7 ≤ x < 10 |

f:_{i} |
6 | 4 | 5 | 1 |

The weight of coffee in 70 jars is shown in the following table:

Weight (in grams): | 200–201 | 201–202 | 202–203 | 203–204 | 204–205 | 205–206 |

Frequency: | 13 | 27 | 18 | 10 | 1 | 1 |

Determine the variance and standard deviation of the above distribution.

Mean and standard deviation of 100 observations were found to be 40 and 10 respectively. If at the time of calculation two observations were wrongly taken as 30 and 70 in place of 3 and 27 respectively, find the correct standard deviation.

While calculating the mean and variance of 10 readings, a student wrongly used the reading of 52 for the correct reading 25. He obtained the mean and variance as 45 and 16 respectively. Find the correct mean and the variance.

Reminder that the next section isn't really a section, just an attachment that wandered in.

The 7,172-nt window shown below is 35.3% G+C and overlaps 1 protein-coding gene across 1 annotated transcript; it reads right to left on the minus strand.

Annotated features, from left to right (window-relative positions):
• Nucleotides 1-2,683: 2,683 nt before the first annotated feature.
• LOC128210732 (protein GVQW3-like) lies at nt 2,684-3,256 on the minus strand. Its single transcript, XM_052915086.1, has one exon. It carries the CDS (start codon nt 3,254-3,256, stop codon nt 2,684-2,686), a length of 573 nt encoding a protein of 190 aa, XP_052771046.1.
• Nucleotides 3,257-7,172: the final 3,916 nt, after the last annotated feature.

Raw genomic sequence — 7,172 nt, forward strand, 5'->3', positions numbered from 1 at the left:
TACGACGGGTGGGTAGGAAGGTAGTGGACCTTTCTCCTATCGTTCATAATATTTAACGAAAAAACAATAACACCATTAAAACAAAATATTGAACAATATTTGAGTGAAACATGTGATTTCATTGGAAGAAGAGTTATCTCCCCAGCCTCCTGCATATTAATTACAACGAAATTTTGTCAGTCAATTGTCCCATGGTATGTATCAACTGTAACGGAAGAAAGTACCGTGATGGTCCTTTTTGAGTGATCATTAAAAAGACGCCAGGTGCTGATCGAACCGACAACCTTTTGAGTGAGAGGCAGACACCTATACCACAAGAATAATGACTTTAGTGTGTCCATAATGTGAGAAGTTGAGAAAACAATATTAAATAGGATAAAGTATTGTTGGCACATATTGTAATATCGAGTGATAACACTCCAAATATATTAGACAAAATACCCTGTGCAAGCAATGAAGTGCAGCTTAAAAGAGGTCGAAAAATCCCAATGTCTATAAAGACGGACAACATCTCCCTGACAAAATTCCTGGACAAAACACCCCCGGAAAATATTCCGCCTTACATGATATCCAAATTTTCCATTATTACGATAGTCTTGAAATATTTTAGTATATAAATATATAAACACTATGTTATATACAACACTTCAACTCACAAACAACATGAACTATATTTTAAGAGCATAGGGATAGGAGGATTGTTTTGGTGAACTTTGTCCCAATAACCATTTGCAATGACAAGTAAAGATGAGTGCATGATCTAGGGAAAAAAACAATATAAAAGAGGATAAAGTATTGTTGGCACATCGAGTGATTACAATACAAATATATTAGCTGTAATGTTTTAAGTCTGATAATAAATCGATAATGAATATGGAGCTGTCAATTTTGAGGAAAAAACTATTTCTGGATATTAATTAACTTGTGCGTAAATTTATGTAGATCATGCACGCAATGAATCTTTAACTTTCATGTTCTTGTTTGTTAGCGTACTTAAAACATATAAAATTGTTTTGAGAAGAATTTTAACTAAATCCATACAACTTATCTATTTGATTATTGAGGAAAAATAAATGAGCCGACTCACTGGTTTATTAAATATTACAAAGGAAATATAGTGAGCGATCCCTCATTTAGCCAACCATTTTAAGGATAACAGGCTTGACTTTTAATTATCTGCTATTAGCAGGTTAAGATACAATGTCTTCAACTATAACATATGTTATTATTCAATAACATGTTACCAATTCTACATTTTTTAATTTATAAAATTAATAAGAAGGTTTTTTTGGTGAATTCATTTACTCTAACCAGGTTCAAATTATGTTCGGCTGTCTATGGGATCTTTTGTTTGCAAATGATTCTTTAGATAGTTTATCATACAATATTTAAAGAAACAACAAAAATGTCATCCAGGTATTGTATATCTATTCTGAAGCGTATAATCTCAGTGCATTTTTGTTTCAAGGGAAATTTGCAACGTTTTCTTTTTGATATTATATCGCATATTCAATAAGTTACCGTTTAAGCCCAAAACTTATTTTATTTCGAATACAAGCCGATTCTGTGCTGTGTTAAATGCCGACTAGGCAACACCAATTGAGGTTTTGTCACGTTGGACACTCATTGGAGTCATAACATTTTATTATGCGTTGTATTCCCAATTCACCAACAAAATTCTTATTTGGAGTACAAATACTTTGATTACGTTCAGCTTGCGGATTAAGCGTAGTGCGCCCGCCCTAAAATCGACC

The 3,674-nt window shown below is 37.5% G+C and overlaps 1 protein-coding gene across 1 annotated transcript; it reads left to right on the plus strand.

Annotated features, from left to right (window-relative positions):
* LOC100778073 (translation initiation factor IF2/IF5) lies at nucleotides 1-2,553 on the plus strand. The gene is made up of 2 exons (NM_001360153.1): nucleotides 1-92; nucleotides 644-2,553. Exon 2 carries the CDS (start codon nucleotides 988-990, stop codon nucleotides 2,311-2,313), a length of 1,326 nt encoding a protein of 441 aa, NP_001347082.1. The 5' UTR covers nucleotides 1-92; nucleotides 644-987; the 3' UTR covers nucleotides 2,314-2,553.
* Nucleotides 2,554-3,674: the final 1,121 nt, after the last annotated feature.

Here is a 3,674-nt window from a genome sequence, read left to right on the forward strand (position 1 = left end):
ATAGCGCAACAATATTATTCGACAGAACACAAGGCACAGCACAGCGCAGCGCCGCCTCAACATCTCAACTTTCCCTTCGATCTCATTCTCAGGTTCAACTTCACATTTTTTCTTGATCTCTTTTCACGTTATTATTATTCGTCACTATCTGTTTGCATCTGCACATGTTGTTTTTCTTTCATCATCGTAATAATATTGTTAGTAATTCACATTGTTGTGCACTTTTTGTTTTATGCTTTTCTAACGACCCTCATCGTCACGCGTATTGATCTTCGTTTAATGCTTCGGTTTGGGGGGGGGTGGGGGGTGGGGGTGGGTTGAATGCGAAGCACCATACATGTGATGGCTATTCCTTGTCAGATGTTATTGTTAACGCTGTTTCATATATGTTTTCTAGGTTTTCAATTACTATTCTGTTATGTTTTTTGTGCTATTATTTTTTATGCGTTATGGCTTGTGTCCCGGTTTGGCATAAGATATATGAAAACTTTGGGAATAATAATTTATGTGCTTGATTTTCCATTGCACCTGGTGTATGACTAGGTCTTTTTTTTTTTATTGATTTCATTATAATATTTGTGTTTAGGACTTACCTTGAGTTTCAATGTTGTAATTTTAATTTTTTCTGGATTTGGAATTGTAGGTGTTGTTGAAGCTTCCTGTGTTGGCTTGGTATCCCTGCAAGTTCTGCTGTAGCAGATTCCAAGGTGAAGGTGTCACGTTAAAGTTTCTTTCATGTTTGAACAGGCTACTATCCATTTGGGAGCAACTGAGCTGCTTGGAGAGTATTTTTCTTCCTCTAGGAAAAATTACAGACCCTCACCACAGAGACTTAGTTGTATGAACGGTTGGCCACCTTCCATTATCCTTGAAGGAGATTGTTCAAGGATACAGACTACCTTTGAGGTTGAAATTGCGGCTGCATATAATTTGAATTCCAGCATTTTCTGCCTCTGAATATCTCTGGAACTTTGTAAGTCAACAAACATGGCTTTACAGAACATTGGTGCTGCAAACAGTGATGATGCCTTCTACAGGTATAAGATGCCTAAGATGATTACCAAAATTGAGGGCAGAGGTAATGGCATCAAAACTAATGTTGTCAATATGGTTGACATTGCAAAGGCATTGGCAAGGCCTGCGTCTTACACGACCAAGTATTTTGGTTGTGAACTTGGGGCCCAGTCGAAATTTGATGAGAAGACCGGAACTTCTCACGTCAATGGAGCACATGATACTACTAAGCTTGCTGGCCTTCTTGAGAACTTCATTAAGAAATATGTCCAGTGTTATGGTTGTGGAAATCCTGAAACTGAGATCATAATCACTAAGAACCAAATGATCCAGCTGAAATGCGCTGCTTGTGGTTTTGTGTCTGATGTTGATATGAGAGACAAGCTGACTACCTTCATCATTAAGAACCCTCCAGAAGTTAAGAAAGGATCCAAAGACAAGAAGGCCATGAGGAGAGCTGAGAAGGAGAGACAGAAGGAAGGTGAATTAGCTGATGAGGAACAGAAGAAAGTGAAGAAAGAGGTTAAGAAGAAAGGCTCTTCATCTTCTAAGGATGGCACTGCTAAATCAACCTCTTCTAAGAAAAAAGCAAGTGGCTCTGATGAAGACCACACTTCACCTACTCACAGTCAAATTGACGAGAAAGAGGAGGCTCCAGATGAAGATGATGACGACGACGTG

Calculate the mean, variance and standard deviation of the following frequency distribution.

Class: | 1–10 | 10–20 | 20–30 | 30–40 | 40–50 | 50–60 |

Frequency: | 11 | 29 | 18 | 4 | 5 | 3 |

#### Pages 47 - 49

Two plants *A* and *B* of a factory show following results about the number of workers and the wages paid to them

Plant A | Plant B | |

No. of workers | 5000 | 6000 |

Average monthly wages | Rs 2500 | Rs 2500 |

Variance of distribution of wages | 81 | 100 |

In which plant *A* or *B* is there greater variability in individual wages?

The means and standard deviations of heights ans weights of 50 students of a class are as follows:

Weights | Heights | |

Mean | 63.2 kg | 63.2 inch |

Standard deviation | 5.6 kg | 11.5 inch |

Which shows more variability, heights or weights?